5. I got some of the brambles clipped back around the area I was working in, when trying to get posts in for the future gates, but there’s a lot more of that to do.

This was all pretty simple stuff, but took a surprising amount of time.  The rain started sporadically around 4, and at 430 I caved and had a tea break to catch up with the familys’ doings at school and work, then went and put tools away and did chores, as the rain started to get more serious.

Henny decided today that having been living wild for 3 or 4 weeks, she is content to be an indoor chicken for a bit and refused to leave her lovely clean hen house.  This could have something to do with the fact that she is clearly moulting.  Why do chickens do this just when the weather starts to turn cold and nasty?   I’ve always wondered.

4 thoughts on “Day Two

  1. Maybe not dramatic results, but quite impressive all the same. Especially since you had to use a “battering ram” to pound those posts! I’ve used a much smaller one and it was hard enough work – I can’t imagine using something that unwieldy and live to post about it (ha! how’s that for a double entendre!).
    Too bad the weather is turning cold, otherwise you could be showing off your shiny new biceps!
    Keep up the good work – just think how good it will feel when you are done.

    • The pounder does a fabulous job, and I’m thinking of commissioning Hay Guy to make a smaller one for me. I’m guessing he used such a long piece of pipe was for the weight. A smaller one would mean more pounding, but it would also mean I could get it off the post without risking life and limb.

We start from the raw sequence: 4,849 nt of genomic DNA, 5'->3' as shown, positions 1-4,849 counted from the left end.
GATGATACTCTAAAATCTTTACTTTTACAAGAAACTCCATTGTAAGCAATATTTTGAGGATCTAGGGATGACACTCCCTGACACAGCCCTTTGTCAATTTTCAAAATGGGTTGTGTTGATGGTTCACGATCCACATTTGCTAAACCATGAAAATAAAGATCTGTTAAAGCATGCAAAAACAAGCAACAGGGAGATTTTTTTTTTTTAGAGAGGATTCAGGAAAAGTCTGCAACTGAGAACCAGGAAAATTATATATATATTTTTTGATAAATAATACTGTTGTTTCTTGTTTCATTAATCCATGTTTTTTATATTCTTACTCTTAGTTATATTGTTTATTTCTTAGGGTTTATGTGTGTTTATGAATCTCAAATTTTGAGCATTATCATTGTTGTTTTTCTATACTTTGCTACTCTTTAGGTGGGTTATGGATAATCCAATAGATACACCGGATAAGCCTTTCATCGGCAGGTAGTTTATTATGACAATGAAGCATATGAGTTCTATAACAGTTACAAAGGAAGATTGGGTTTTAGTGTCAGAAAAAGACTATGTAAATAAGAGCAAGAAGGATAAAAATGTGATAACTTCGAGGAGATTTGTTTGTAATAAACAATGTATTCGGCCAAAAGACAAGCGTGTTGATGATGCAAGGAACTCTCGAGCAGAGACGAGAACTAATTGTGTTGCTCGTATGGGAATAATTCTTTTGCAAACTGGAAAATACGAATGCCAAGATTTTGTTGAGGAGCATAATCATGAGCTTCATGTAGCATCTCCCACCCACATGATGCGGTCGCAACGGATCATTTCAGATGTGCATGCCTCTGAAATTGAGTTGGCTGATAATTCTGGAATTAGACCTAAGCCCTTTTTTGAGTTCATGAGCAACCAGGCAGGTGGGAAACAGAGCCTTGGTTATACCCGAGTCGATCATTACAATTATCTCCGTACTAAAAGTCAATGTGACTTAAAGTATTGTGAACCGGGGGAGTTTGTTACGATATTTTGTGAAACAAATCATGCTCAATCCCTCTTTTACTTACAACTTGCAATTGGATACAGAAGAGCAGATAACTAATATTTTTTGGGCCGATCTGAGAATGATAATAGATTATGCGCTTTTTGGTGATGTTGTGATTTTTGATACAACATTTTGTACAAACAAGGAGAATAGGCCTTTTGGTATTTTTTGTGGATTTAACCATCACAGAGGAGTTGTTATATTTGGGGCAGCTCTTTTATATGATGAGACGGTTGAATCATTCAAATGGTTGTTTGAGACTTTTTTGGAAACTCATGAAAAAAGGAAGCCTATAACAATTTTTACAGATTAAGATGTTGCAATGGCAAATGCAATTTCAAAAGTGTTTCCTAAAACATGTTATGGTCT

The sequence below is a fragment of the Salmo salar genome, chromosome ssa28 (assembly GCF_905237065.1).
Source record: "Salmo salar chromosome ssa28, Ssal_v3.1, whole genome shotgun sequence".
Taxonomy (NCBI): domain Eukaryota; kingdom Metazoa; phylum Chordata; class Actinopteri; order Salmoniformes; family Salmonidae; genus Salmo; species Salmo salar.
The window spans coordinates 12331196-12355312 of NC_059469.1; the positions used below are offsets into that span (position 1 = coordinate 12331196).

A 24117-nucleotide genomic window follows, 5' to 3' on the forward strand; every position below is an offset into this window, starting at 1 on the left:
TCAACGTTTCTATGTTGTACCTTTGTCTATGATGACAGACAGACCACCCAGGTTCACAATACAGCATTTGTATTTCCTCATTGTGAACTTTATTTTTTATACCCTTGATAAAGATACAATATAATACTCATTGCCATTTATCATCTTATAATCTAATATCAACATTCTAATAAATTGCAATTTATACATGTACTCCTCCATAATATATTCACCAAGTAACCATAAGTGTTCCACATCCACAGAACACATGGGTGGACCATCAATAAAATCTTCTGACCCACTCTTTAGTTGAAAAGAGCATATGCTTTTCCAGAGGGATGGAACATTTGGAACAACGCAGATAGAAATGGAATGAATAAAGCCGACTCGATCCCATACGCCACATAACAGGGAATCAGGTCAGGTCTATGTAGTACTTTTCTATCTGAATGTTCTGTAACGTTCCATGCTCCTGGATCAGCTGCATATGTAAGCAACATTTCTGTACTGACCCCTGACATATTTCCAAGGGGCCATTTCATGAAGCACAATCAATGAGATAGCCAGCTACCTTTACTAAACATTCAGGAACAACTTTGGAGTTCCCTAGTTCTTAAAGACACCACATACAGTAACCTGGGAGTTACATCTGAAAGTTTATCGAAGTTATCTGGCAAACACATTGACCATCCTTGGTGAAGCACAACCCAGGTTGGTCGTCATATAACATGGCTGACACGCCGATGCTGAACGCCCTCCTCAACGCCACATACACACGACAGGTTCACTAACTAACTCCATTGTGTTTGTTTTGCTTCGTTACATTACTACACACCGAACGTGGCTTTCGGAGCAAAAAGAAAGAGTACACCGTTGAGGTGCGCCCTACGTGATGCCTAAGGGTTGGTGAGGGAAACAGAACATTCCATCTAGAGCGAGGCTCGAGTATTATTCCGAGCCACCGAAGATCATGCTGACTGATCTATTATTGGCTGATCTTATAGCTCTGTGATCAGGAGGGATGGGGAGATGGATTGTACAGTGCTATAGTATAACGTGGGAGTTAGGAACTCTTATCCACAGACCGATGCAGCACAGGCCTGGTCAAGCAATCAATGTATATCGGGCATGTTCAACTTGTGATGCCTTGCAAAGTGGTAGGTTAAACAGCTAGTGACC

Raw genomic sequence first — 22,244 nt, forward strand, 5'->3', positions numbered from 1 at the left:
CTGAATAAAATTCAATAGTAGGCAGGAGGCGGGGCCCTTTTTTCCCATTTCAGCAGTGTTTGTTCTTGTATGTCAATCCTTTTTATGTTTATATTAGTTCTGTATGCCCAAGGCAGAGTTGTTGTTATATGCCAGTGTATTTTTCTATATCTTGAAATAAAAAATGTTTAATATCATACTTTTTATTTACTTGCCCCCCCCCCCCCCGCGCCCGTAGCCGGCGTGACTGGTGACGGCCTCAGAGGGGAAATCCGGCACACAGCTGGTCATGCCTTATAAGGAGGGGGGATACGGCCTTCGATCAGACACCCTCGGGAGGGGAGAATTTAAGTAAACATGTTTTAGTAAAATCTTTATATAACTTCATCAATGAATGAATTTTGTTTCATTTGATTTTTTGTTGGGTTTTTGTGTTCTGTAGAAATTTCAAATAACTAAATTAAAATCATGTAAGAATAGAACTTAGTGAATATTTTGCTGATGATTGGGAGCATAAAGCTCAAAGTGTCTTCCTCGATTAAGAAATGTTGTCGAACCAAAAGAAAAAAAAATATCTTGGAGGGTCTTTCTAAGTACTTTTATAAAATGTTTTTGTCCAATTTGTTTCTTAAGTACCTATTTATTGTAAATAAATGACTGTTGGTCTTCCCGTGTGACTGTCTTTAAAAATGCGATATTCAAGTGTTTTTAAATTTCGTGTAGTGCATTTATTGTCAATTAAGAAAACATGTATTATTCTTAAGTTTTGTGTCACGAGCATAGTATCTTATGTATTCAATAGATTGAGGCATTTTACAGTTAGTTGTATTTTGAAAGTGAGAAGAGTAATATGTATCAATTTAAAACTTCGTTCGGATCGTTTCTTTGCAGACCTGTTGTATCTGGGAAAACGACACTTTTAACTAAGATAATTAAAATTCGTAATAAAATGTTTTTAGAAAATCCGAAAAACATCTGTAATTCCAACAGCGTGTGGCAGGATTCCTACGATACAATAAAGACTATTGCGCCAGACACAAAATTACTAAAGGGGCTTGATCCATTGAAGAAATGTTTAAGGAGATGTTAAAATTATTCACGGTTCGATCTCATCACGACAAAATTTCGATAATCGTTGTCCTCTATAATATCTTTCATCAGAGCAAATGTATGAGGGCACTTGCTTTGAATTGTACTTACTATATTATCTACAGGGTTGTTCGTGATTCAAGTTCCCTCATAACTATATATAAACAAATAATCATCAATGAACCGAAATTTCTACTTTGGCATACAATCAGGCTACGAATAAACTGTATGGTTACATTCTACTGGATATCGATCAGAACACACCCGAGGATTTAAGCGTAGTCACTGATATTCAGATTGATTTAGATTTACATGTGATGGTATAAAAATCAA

2. Bent post? Bend it back. No foul. BTW, what is a “rock”? They don’t seem to occur naturally on the prairie.

    Sometime I’ll show you the scars on my palm from the time the post found its way between the driver and my hand. Hard for super glue to hold skin together right there. Had to trim off the fat too. All that to say, wear gloves.

    Molting is interesting. You can induce it any time by withholding water for a few days (not a recommendation). It is, I believe, both an issue of age and of day length. Light cycles seem to tell the birds to renew their insulation. But so does age. We have seen birds hatched in March begin to molt at 14 months…in May of their second year. They may molt again in October of November of the same year but they are usually in the freezer before they get the chance. Not so this year. The feathers were flying as they came out of the hen house this morning.

    • Ouch! Just thinking about getting a finger between post and pounder makes me cringe. I have a few battle scars from this week, just bandaid worthy fortunately, and one of them certainly would have been prevented had I been wearing the gloves I took out to the paddock with me…

      Interesting about the moulting. I knew it was connected to the shorter day length, but I didn’t know they could do it twice in one year. I guess I’d observed though that it was related to their laying cycle, so it makes sense.